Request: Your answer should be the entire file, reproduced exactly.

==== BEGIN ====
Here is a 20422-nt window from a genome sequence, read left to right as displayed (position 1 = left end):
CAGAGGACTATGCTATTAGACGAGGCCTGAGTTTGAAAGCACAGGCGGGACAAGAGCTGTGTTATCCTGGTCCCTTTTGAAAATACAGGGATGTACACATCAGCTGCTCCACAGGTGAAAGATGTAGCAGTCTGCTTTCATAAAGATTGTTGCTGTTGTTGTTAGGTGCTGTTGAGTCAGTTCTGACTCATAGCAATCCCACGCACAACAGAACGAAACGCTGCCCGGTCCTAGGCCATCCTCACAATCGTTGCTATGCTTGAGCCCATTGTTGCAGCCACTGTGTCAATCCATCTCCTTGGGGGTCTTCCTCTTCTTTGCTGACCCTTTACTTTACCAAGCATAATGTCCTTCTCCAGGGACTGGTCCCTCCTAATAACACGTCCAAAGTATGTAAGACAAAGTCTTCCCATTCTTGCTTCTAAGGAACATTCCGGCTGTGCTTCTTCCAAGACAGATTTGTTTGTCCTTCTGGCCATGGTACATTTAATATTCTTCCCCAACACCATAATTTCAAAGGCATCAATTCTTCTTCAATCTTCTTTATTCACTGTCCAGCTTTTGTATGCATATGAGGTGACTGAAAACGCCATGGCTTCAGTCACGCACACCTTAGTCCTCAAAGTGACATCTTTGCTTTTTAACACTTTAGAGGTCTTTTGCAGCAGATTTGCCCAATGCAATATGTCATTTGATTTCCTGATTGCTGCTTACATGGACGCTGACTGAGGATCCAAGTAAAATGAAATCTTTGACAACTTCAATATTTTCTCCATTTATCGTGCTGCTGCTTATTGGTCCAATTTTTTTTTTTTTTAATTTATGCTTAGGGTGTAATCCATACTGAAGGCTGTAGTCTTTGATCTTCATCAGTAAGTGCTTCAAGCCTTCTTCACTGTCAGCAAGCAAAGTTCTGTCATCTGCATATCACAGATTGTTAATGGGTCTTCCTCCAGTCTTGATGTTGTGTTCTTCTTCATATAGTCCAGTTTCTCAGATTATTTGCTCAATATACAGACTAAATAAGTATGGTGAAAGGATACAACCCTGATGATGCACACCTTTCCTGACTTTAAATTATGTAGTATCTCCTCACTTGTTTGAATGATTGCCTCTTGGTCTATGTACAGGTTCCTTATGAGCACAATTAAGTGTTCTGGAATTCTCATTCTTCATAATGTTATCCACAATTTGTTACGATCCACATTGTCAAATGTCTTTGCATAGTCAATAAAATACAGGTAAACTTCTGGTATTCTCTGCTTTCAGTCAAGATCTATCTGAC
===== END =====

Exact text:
Here is a 20422-nt window from a genome sequence, read left to right as displayed (position 1 = left end):
CAGAGGACTATGCTATTAGACGAGGCCTGAGTTTGAAAGCACAGGCGGGACAAGAGCTGTGTTATCCTGGTCCCTTTTGAAAATACAGGGATGTACACATCAGCTGCTCCACAGGTGAAAGATGTAGCAGTCTGCTTTCATAAAGATTGTTGCTGTTGTTGTTAGGTGCTGTTGAGTCAGTTCTGACTCATAGCAATCCCACGCACAACAGAACGAAACGCTGCCCGGTCCTAGGCCATCCTCACAATCGTTGCTATGCTTGAGCCCATTGTTGCAGCCACTGTGTCAATCCATCTCCTTGGGGGTCTTCCTCTTCTTTGCTGACCCTTTACTTTACCAAGCATAATGTCCTTCTCCAGGGACTGGTCCCTCCTAATAACACGTCCAAAGTATGTAAGACAAAGTCTTCCCATTCTTGCTTCTAAGGAACATTCCGGCTGTGCTTCTTCCAAGACAGATTTGTTTGTCCTTCTGGCCATGGTACATTTAATATTCTTCCCCAACACCATAATTTCAAAGGCATCAATTCTTCTTCAATCTTCTTTATTCACTGTCCAGCTTTTGTATGCATATGAGGTGACTGAAAACGCCATGGCTTCAGTCACGCACACCTTAGTCCTCAAAGTGACATCTTTGCTTTTTAACACTTTAGAGGTCTTTTGCAGCAGATTTGCCCAATGCAATATGTCATTTGATTTCCTGATTGCTGCTTACATGGACGCTGACTGAGGATCCAAGTAAAATGAAATCTTTGACAACTTCAATATTTTCTCCATTTATCGTGCTGCTGCTTATTGGTCCAATTTTTTTTTTTTTTAATTTATGCTTAGGGTGTAATCCATACTGAAGGCTGTAGTCTTTGATCTTCATCAGTAAGTGCTTCAAGCCTTCTTCACTGTCAGCAAGCAAAGTTCTGTCATCTGCATATCACAGATTGTTAATGGGTCTTCCTCCAGTCTTGATGTTGTGTTCTTCTTCATATAGTCCAGTTTCTCAGATTATTTGCTCAATATACAGACTAAATAAGTATGGTGAAAGGATACAACCCTGATGATGCACACCTTTCCTGACTTTAAATTATGTAGTATCTCCTCACTTGTTTGAATGATTGCCTCTTGGTCTATGTACAGGTTCCTTATGAGCACAATTAAGTGTTCTGGAATTCTCATTCTTCATAATGTTATCCACAATTTGTTACGATCCACATTGTCAAATGTCTTTGCATAGTCAATAAAATACAGGTAAACTTCTGGTATTCTCTGCTTTCAGTCAAGATCTATCTGAC